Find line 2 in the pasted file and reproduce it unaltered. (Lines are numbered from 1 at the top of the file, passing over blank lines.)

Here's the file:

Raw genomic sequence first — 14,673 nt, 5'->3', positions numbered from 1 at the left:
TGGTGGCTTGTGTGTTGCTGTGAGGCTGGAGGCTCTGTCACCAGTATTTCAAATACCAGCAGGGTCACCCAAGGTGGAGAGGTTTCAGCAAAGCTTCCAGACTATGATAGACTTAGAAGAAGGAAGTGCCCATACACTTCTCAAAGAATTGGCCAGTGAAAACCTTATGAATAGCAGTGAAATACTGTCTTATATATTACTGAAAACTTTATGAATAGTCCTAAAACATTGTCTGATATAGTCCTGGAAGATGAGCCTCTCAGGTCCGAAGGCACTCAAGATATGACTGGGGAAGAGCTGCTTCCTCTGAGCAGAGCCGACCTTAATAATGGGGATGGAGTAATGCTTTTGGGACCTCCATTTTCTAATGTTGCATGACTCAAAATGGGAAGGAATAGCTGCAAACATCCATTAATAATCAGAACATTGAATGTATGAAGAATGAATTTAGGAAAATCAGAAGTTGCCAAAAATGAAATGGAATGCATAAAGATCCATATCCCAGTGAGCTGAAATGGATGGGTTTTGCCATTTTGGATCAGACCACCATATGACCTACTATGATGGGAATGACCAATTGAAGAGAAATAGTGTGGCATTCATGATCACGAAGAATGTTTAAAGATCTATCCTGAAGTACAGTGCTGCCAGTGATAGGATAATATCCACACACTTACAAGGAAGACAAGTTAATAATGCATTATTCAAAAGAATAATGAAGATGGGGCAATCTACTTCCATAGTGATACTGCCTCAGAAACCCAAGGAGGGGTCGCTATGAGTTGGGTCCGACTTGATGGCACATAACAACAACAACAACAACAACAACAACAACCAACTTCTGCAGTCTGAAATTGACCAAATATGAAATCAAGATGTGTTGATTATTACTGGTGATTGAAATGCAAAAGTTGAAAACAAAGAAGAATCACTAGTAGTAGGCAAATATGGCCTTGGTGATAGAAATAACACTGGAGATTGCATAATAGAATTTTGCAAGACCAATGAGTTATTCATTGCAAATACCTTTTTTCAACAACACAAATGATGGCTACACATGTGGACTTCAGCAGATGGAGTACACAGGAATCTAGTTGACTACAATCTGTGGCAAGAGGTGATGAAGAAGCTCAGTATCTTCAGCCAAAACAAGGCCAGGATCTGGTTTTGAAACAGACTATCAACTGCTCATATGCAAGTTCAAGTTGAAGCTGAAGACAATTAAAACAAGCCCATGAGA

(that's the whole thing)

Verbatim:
TGGTGGCTTGTGTGTTGCTGTGAGGCTGGAGGCTCTGTCACCAGTATTTCAAATACCAGCAGGGTCACCCAAGGTGGAGAGGTTTCAGCAAAGCTTCCAGACTATGATAGACTTAGAAGAAGGAAGTGCCCATACACTTCTCAAAGAATTGGCCAGTGAAAACCTTATGAATAGCAGTGAAATACTGTCTTATATATTACTGAAAACTTTATGAATAGTCCTAAAACATTGTCTGATATAGTCCTGGAAGATGAGCCTCTCAGGTCCGAAGGCACTCAAGATATGACTGGGGAAGAGCTGCTTCCTCTGAGCAGAGCCGACCTTAATAATGGGGATGGAGTAATGCTTTTGGGACCTCCATTTTCTAATGTTGCATGACTCAAAATGGGAAGGAATAGCTGCAAACATCCATTAATAATCAGAACATTGAATGTATGAAGAATGAATTTAGGAAAATCAGAAGTTGCCAAAAATGAAATGGAATGCATAAAGATCCATATCCCAGTGAGCTGAAATGGATGGGTTTTGCCATTTTGGATCAGACCACCATATGACCTACTATGATGGGAATGACCAATTGAAGAGAAATAGTGTGGCATTCATGATCACGAAGAATGTTTAAAGATCTATCCTGAAGTACAGTGCTGCCAGTGATAGGATAATATCCACACACTTACAAGGAAGACAAGTTAATAATGCATTATTCAAAAGAATAATGAAGATGGGGCAATCTACTTCCATAGTGATACTGCCTCAGAAACCCAAGGAGGGGTCGCTATGAGTTGGGTCCGACTTGATGGCACATAACAACAACAACAACAACAACAACAACAACCAACTTCTGCAGTCTGAAATTGACCAAATATGAAATCAAGATGTGTTGATTATTACTGGTGATTGAAATGCAAAAGTTGAAAACAAAGAAGAATCACTAGTAGTAGGCAAATATGGCCTTGGTGATAGAAATAACACTGGAGATTGCATAATAGAATTTTGCAAGACCAATGAGTTATTCATTGCAAATACCTTTTTTCAACAACACAAATGATGGCTACACATGTGGACTTCAGCAGATGGAGTACACAGGAATCTAGTTGACTACAATCTGTGGCAAGAGGTGATGAAGAAGCTCAGTATCTTCAGCCAAAACAAGGCCAGGATCTGGTTTTGAAACAGACTATCAACTGCTCATATGCAAGTTCAAGTTGAAGCTGAAGACAATTAAAACAAGCCCATGAGA